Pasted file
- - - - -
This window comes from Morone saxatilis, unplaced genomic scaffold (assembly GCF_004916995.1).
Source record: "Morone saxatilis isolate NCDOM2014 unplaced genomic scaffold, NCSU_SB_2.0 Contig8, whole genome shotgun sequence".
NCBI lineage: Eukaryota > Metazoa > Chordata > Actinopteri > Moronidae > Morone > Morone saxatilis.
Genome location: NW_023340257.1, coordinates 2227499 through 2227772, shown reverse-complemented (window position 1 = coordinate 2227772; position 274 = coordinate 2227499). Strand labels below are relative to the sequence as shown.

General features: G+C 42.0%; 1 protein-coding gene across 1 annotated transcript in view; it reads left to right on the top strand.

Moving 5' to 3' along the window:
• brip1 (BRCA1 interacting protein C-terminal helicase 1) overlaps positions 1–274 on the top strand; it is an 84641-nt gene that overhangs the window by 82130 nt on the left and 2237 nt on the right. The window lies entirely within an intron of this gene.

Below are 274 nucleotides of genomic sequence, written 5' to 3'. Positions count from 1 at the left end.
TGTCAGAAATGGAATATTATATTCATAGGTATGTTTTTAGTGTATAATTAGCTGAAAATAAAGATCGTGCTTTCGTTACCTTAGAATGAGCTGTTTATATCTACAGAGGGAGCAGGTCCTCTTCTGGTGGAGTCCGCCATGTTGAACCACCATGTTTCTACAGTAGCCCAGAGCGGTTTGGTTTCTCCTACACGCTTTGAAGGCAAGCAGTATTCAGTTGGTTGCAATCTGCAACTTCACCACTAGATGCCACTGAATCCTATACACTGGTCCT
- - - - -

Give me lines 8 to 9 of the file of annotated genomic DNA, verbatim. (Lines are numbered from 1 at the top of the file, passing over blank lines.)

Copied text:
Below are 274 nucleotides of genomic sequence, written 5' to 3'. Positions count from 1 at the left end.
TGTCAGAAATGGAATATTATATTCATAGGTATGTTTTTAGTGTATAATTAGCTGAAAATAAAGATCGTGCTTTCGTTACCTTAGAATGAGCTGTTTATATCTACAGAGGGAGCAGGTCCTCTTCTGGTGGAGTCCGCCATGTTGAACCACCATGTTTCTACAGTAGCCCAGAGCGGTTTGGTTTCTCCTACACGCTTTGAAGGCAAGCAGTATTCAGTTGGTTGCAATCTGCAACTTCACCACTAGATGCCACTGAATCCTATACACTGGTCCT